2) What if we spent lost all of our money in the process and still had no baby?  If a birth mom changed her mind with the agency we were working with for our first adoption we would lose our legal fees and the fees paid for birth mom expenses.  We were concerned we wouldn’t be able to continue with the adoption process if this happened to us. 

3) How would we afford adoption (domestic or international this would still be a be worry)? I’ll cover this in an upcoming post that I am really excited about…in case you don’t know it, making a dollar stretch is totally my thing!  Adoption costs $25,000 to $60,000. There is no other way to slice it than to conclude that it is really expensive.  We are an average American family. How on earth would we come up with this money without placing ourselves in long-term financial hardship? Don’t worry we did it, well with absolute divine intervention, and the help of many friends and family members!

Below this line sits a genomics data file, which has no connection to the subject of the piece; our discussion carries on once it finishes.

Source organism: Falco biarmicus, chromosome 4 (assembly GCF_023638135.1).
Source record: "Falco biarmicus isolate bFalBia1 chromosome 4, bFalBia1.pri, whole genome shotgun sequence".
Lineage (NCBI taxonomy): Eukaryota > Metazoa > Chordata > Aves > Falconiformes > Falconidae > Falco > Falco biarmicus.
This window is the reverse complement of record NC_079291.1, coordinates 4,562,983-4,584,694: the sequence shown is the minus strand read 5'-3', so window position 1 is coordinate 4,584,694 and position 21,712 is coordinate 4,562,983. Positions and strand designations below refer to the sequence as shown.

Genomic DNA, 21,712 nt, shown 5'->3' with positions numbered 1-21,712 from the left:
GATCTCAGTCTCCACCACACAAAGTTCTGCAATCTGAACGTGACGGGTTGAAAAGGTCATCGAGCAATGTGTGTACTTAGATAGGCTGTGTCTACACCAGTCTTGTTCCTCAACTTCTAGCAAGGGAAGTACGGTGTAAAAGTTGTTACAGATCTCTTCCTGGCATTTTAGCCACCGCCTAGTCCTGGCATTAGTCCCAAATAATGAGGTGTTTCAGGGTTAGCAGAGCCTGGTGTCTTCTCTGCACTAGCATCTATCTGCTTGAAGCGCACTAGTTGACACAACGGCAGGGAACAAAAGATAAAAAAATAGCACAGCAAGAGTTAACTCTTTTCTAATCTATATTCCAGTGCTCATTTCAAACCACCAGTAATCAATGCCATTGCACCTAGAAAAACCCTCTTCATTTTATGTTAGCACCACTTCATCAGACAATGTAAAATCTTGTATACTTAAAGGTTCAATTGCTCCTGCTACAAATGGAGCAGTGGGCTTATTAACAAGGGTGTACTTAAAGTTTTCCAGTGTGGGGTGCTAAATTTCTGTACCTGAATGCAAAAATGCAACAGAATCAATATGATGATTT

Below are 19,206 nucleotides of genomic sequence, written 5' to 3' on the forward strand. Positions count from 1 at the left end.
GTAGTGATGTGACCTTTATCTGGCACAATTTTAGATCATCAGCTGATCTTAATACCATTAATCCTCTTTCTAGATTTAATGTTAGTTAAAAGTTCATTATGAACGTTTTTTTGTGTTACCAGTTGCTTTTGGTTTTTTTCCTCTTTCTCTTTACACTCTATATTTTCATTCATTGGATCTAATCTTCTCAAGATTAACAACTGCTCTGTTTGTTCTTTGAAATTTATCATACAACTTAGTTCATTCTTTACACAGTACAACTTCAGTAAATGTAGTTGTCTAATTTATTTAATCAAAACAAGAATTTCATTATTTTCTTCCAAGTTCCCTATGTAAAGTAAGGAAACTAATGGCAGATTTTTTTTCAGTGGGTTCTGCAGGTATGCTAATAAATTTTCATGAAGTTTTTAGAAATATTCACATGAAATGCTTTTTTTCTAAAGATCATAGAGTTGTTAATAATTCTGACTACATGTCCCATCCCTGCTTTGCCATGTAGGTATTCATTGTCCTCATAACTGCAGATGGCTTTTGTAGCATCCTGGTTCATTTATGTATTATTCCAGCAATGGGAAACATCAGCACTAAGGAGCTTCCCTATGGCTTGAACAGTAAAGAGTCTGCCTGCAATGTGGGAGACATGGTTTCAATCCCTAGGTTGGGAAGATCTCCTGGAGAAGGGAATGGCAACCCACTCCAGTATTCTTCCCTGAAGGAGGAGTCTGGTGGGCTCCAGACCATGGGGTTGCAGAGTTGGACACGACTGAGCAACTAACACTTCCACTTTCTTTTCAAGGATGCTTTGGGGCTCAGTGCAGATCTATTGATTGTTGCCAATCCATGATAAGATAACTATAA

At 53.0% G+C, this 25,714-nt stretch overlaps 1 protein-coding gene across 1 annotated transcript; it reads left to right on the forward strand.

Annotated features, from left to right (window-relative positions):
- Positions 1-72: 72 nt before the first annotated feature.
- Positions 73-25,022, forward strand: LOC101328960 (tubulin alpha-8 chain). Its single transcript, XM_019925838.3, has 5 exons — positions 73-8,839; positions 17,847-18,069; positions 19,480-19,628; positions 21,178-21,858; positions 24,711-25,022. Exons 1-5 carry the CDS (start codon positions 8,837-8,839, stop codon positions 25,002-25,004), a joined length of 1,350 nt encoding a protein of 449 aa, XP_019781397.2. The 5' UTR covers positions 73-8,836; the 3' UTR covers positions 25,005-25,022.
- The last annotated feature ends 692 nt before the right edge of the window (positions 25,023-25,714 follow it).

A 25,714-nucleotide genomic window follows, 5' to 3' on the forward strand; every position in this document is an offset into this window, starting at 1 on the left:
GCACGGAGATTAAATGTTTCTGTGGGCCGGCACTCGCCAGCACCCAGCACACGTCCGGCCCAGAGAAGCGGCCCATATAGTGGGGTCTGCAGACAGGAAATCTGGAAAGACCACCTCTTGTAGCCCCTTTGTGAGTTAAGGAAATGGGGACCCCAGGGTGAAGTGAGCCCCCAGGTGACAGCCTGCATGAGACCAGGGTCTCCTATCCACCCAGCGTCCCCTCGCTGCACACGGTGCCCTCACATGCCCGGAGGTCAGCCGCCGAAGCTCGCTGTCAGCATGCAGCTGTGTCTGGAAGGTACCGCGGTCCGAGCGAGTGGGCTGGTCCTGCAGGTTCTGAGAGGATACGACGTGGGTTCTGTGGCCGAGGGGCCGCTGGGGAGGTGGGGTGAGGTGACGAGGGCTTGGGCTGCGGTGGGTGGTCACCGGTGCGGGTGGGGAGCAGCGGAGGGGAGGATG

If you are considering adoption I feel it is important for me to share with you that I absolutely support international adoption as well.  In fact, it is my joy and privilege to be able to be a part of seeing children united with their forever families from all over the world.  I love my job!  Just as there are children here in the United States that need families, there are orphans and vulnerable children all over the world that need loving families. Some of you will come up with your own set of pros that all point to international adoption.  I talk with families many days who have a list of reasons like this one: